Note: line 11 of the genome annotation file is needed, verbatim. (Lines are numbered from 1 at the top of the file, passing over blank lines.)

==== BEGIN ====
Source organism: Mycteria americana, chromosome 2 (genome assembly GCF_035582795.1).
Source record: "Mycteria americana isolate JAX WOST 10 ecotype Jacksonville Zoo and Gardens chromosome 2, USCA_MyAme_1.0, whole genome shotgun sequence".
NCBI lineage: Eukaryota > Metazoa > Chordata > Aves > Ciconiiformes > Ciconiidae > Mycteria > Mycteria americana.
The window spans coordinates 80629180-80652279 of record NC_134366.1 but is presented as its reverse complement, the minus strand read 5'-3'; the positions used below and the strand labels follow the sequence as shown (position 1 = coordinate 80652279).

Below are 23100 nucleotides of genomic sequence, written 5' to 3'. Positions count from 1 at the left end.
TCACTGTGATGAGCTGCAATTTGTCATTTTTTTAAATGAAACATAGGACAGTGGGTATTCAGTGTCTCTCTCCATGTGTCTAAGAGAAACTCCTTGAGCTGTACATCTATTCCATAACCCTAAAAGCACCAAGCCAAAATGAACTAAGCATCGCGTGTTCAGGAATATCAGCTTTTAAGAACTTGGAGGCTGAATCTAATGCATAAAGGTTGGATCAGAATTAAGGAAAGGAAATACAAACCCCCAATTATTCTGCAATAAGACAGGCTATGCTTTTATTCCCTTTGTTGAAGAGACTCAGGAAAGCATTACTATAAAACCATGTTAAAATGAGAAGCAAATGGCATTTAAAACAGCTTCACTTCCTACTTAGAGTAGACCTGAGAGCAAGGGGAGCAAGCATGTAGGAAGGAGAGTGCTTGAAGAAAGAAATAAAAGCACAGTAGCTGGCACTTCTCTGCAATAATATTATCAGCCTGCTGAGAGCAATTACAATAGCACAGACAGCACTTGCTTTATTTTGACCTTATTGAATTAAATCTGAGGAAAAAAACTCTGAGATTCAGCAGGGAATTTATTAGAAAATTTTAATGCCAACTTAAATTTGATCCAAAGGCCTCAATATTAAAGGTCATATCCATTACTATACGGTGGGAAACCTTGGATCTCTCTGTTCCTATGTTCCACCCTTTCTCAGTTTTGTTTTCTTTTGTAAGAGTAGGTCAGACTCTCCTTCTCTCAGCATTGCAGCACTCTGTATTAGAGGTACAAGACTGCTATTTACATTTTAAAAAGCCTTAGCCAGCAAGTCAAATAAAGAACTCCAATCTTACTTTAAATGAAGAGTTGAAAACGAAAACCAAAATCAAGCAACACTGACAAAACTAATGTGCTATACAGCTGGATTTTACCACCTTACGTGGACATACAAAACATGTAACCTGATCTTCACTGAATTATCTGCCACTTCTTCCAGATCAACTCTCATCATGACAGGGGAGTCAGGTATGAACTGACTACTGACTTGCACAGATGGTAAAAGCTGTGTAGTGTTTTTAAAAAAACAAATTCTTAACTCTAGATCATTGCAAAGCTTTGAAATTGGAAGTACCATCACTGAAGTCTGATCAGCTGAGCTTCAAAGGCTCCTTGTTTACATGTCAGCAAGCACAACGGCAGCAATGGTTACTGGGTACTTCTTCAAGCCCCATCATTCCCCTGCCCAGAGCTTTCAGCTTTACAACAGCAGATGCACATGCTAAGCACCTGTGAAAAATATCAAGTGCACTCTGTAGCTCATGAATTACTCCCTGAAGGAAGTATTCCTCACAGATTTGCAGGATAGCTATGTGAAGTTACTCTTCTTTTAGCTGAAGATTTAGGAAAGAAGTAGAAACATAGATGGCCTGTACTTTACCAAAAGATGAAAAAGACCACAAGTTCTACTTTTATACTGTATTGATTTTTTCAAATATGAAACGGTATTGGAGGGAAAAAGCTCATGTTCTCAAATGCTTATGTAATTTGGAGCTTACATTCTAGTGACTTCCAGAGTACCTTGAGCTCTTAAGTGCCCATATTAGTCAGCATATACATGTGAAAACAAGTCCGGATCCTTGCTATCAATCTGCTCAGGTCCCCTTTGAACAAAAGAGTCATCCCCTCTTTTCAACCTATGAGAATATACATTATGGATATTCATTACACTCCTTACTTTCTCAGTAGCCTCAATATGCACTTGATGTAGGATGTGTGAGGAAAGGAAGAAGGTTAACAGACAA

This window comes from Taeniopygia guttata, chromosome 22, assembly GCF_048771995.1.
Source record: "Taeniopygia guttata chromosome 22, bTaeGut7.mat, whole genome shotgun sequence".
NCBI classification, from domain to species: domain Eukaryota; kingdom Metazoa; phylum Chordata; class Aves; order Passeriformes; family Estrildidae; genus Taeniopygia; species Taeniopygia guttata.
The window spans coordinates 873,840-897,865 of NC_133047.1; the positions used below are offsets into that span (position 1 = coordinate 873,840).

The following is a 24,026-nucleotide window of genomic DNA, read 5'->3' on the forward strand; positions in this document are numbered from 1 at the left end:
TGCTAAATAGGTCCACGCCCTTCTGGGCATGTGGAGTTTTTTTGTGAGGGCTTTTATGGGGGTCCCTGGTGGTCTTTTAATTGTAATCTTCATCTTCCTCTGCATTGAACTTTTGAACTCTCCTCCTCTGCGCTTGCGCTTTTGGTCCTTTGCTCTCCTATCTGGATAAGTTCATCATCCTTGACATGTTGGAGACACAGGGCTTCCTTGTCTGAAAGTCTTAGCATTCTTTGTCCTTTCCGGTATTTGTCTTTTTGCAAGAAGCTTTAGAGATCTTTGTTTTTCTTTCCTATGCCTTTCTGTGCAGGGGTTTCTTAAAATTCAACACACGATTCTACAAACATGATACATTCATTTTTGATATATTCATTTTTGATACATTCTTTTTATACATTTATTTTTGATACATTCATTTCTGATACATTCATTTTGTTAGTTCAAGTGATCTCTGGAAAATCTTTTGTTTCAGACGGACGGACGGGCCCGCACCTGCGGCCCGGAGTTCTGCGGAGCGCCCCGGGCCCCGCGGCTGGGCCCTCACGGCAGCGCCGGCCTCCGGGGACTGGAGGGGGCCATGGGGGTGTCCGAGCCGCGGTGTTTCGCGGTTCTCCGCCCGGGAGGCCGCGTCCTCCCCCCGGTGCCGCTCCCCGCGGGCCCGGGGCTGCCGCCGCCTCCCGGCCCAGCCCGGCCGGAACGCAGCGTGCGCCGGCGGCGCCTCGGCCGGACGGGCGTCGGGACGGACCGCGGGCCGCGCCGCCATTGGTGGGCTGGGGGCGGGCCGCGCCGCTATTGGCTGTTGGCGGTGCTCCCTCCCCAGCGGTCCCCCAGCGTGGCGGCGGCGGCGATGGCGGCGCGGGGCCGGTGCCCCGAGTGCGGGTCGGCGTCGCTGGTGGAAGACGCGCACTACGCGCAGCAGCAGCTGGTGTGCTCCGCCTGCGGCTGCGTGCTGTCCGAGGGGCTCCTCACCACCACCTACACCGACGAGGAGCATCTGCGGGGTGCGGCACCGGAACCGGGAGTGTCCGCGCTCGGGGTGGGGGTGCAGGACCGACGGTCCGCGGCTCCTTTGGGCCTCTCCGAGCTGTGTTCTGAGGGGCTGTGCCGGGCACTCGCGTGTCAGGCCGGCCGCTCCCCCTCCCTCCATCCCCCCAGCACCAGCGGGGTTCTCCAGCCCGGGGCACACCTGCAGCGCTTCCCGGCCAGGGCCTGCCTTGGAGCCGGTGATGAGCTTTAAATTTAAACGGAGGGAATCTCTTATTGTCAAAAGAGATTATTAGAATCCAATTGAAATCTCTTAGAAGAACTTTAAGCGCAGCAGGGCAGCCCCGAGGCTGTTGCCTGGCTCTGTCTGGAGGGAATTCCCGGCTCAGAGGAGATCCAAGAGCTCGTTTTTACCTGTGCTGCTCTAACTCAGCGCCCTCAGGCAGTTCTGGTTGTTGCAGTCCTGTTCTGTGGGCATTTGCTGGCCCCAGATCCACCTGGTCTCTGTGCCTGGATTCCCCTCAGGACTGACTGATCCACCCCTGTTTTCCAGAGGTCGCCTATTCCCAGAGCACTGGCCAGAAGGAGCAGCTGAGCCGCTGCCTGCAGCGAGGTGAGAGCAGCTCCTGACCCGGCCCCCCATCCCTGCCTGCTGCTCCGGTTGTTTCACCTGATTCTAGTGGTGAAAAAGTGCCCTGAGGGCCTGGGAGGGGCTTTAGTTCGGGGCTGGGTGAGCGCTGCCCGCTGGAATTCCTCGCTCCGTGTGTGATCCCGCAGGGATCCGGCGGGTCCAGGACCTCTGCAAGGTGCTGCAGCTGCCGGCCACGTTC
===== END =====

The following is a 24,026-nucleotide window of genomic DNA, read 5'->3' on the forward strand; positions in this document are numbered from 1 at the left end: